For instance, I hate having water on my face and having toothpaste dribbling or even on my lips is torture! So I have to spit it out as often as possible. Electric toothbrushes were quite possibly the best invention ever, but I have to use the softest head because I could brush forever. I think starting with a dry toothbrush or only slightly moistened helps to keep the toothpaste from dribbling too much.

Jan 08, 2008
by: Jessi

I had to hold my son down for a long time too. I don't think I did anything too specific, just eventually the holding him down thing turned into a game for him. He would run out of the bathroom and giggle and try to hide, and I would chase him down and basically sit on him while I brushed. He still would be upset while I brushed, but the experience as a whole became more fun. Maybe try saying things like "I'm gonna get you!" and let him play "teeth brushing hide and seek". Then just brush wherever you find him. Of course, you have to keep using the kind of toothpaste that's safe to swallow. Getting my son in OT made it easier as well.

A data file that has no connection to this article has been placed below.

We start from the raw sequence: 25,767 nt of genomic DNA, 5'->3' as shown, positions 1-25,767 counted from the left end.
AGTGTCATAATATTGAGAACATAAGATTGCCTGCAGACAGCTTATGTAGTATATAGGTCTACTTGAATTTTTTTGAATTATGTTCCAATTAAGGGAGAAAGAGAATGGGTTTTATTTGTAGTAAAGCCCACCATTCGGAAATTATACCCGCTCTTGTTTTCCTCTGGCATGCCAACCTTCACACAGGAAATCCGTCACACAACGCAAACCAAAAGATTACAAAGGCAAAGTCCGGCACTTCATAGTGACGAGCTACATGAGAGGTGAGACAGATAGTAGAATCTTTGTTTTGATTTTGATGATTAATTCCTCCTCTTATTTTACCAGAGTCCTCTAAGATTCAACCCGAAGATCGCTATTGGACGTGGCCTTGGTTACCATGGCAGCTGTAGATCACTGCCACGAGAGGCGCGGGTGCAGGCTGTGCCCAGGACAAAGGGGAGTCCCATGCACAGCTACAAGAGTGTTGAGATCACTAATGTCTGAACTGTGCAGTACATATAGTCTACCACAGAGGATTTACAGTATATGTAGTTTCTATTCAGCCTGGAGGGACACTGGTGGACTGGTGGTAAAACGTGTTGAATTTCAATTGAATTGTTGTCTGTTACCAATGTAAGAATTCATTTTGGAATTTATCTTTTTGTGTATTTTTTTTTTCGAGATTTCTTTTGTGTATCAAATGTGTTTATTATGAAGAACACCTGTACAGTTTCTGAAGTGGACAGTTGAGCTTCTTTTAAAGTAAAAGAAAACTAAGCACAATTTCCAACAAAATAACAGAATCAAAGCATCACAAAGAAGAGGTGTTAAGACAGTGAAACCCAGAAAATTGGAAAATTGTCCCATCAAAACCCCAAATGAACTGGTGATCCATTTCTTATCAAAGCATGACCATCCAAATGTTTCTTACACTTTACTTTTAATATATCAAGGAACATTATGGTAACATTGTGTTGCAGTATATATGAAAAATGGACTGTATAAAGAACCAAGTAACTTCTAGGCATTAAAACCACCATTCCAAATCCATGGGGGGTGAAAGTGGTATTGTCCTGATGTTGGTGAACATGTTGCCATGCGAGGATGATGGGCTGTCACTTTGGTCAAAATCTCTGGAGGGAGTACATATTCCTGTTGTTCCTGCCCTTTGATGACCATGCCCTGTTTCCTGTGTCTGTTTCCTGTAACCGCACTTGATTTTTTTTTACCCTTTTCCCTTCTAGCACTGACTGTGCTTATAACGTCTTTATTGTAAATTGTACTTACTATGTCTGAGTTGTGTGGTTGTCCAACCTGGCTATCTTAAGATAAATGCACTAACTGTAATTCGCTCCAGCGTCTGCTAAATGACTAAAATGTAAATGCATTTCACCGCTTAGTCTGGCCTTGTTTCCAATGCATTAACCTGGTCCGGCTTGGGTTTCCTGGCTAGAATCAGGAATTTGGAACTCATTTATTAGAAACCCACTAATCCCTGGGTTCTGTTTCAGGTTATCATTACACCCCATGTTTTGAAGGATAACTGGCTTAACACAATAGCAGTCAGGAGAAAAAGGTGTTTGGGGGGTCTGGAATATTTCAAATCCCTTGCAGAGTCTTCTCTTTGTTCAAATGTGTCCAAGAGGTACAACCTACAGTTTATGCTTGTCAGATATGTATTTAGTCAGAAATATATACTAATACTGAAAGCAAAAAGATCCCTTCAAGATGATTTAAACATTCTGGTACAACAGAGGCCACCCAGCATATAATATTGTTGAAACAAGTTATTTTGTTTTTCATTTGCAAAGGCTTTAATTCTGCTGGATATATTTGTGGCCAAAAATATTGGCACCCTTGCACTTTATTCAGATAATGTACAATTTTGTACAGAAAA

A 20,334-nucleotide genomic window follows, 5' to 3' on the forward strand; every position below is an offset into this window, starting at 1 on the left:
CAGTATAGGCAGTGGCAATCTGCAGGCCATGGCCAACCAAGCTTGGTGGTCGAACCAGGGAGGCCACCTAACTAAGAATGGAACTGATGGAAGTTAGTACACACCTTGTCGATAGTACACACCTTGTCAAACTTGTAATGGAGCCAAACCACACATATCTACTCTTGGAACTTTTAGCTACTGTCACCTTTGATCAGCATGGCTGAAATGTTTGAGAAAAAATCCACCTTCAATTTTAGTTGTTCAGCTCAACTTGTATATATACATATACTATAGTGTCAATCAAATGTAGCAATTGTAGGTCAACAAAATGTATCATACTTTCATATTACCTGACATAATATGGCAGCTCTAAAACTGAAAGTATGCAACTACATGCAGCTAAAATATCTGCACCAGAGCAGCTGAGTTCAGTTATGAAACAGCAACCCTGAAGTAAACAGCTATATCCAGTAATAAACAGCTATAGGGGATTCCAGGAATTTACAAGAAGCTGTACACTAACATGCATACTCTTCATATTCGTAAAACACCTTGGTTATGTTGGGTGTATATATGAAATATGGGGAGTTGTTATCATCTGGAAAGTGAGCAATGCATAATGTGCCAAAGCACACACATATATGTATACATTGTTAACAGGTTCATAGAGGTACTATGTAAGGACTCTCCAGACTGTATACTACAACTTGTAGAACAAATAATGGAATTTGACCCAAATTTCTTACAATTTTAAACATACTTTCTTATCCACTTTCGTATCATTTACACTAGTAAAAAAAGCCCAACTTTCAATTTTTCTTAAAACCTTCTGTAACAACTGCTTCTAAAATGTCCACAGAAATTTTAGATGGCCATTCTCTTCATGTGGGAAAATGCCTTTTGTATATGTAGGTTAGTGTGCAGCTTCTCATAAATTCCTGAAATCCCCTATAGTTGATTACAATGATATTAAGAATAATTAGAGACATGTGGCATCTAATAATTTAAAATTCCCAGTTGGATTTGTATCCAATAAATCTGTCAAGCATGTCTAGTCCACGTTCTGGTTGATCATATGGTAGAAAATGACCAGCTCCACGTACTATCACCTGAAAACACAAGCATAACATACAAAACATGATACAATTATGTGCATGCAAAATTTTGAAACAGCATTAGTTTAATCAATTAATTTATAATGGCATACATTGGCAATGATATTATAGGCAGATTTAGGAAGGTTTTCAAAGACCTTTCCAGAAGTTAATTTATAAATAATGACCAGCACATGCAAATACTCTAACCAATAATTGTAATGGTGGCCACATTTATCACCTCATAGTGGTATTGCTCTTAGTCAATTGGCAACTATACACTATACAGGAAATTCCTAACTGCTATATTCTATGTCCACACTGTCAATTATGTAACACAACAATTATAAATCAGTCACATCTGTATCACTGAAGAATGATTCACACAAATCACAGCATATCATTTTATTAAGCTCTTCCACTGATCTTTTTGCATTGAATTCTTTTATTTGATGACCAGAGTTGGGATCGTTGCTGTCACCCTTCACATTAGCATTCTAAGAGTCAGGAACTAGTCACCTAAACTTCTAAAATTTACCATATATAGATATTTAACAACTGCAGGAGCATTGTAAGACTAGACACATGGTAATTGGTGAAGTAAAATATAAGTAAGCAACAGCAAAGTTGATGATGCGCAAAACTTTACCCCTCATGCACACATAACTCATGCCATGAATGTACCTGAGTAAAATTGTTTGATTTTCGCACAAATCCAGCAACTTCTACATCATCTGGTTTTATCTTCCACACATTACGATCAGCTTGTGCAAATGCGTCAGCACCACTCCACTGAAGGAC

Now we have a Spongebob electric toothbrush and I tell him that Spongebob is gonna get him or get his teeth or be silly in his mouth. He'll sit on the counter for teeth brushing now. He occassionally whines or covers his mouth to keep me out, but usually getting him to laugh is my ticket to the teeth (and pretty much everything else I need him to do!). We had a VERY hard time teaching him to spit, and since he still won't always, I just use safe to swallow tooth paste. Not sure if this will help any, but I think if you can turn it into some kind of silly game, it will take some focus off the unpleasantness of the task.


Jan 06, 2008